We've seen plenty of home console revivals recently, like the NES Classic, SNES Classic, Neo Geo Mini and – coming later this year – the Sega Mega Drive Mini, but veteran peddler of vintage systems Retro-Bit has decided that the future is portable with its latest offering. The Go Retro! Potable (yes, the exclamation mark is intentional) packs over 260 games into a small, pocket-sized console with its own 2.8-inch illuminated LCD display and is noteworthy for featuring several officially-licenced NES classics from companies like Capcom and Data East. It's a slightly different take on the company's previous efforts, and one that has its fair share of shortcomings to balance out those positive points.

Let's keep things upbeat for a moment, though. As you can see from the photos on this very page, the Go Retro! Portable is about the same size as a Game Boy Color (in fact, the shell appears to be the same as the one used on the unreleased Super Retro Boy) and comes with a very similar control layout – although there are four buttons instead of the usual two ('TA' and 'TB' are turbo controls, which come in handy for shooters). Start and Select buttons are also included, as is a 'Reset' key which drops you back to the console's main menu. On the left-hand side is the power switch, while on the right you'll find the volume dial. A red LED on the top of the unit tells you when it's switched on.

The Go Retro! Portable doesn't have a built-in rechargeable battery and instead requires four AAAs (not included). You can also use the Micro-USB cable (also not included) to power the unit – the port is located on the bottom of the console, sandwiched between an AV-out socket to play on your TV with the appropriate cable (again, not included) and a 3.5mm headphone jack. Battery life is rated for 'up to' 10 hours, although this will obviously depend on the quality of the batteries used.

Thanks to deals signed with Capcom and G-Mode – the latter being the owner of much of Data East's IP – the Go Retro! Portable comes pre-loaded with a selection of notable NES hits. These include BurgerTime, Mega Man 2 and 3, Mighty Final Fight, Strider, Section-Z, Bad Dudes, Ghosts 'n Goblins and 1943. These are accompanied by a selection of games from Piko Interactive, such as Target Renegade, Noah's Ark and Motor City. These titles sit under the 'Featured' section of the console's menu system, with 'Extra Games' being the other category; here, you'll find a flood of mostly terrible clones which appear to be lifted from the many unlicensed 'Famiclone' consoles that still get sold in parts of the Far East. With titles like Airial Hero (sic), Breast Stroke, Blobman, Greedy, Mad Xmas and Man in Red, many of these are barely complete games at best, and borderline unplayable at worst.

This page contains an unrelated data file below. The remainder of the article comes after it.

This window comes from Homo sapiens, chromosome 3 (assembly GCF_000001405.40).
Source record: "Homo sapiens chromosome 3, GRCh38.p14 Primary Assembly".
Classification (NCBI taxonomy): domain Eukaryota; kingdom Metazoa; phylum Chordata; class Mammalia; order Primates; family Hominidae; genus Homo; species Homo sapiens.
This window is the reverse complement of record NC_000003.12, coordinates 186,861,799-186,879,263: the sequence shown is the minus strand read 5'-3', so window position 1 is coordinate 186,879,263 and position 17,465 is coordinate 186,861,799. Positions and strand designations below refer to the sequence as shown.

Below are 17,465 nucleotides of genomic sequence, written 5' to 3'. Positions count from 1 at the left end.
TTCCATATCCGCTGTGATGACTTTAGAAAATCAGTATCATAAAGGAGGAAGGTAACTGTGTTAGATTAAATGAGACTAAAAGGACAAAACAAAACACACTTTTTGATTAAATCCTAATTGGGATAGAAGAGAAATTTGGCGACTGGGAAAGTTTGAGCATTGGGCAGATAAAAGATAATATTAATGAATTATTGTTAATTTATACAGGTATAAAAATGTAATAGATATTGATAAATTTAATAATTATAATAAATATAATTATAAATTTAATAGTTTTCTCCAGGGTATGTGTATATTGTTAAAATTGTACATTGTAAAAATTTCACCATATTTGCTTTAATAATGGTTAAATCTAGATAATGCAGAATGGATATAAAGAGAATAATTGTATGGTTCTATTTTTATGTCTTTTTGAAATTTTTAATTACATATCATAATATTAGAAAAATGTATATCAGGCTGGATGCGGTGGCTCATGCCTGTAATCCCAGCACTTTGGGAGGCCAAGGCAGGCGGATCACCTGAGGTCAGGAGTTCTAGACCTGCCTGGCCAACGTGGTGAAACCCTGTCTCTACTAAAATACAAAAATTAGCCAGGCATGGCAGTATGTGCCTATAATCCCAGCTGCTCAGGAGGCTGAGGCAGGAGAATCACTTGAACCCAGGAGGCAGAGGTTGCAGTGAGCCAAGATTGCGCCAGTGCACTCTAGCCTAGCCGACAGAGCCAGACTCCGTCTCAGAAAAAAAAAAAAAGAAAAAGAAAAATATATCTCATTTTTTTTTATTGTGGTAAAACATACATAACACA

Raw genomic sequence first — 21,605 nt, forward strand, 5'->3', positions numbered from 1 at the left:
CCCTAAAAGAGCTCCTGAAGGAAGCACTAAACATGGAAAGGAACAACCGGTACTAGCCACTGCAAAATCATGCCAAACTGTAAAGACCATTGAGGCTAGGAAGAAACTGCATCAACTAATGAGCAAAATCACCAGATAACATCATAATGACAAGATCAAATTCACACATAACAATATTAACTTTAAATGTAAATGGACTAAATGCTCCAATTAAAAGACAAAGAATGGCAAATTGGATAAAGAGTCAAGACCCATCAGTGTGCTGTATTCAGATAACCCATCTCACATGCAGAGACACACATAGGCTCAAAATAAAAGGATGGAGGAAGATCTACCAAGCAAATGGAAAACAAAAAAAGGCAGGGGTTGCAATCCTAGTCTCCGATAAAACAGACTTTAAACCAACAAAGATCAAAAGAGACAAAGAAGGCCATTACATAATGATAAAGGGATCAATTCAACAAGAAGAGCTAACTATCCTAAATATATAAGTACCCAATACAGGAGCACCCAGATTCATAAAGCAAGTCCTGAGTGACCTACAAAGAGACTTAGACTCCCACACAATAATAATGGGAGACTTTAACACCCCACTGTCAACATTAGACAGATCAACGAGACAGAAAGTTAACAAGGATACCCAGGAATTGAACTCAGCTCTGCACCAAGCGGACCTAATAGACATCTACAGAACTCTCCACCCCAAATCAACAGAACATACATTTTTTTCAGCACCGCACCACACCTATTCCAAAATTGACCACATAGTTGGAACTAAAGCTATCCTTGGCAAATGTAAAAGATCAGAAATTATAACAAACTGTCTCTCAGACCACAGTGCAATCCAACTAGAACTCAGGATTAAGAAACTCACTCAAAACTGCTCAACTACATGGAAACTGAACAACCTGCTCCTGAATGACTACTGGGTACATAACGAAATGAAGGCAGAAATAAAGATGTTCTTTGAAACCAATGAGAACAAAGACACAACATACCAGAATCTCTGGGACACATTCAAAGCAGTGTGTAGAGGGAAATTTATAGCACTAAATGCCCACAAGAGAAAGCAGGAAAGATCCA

So, despite the packaging claiming a library of over 260 titles, you'll be spending the majority of your time with the 37 'genuine' NES games. These are decent offerings, and the officially-licenced version of Tetris included with the system is superb, boasting smooth animation, excellent audio and brilliant playability. Despite this, there are serious issues with the Go Retro! Portable hardware which may well put you off playing, the most obvious being the way in which NES games are presented on the LCD screen. It has a 16:9 aspect ratio which means things look stretched – to make matters worse, there's a terrible tearing effect when the action scrolls. In some games, like Data East's Dark Lord, part of the screen noticeably 'shimmers' even when nothing is moving. It's not a great look and makes the console feel even cheaper than it actually is (the plastic is nasty and the whole thing feels like it's full of empty space, despite its small size).

Even if you look past the poor display, things don't really improve. You'd assume that in 2018, it would be possible for pretty much any company to create a D-Pad that works as designed, but we're obviously hopelessly naive as the Go Retro! Portable ships with a mostly terrible directional pad. At first, everything seems fine – ideal, even; it's the same basic shape as the 'classic' Nintendo cross pad seen on the Game Boy, after all. However, you soon notice that certain inputs get missed and – most worrying of all – 'up' is often mistaken for 'left'. We assumed this might be an issue with our unit, but we had the chance to play another Go Retro! Portable console and the same issue exists. Sometimes, 'up' isn't registered at all; it really is pot luck and sucks away any potential enjoyment that might have otherwise existed. Nothing destroys a game more effectively that faulty input, and we lost count of the number of times we were cursing the Go Retro! Portable's D-Pad.

It's a real shame that these issues exist because there's certainly room in the world for a pocket-sized console that runs perfectly-emulated NES games, and there are some solid-gold classics included on this system, despite the large amount of filler. Sadly, despite some bright moments, the Go Retro! Portable is yet another disappointment in a sector of the market which is fast becoming filled with also-rans.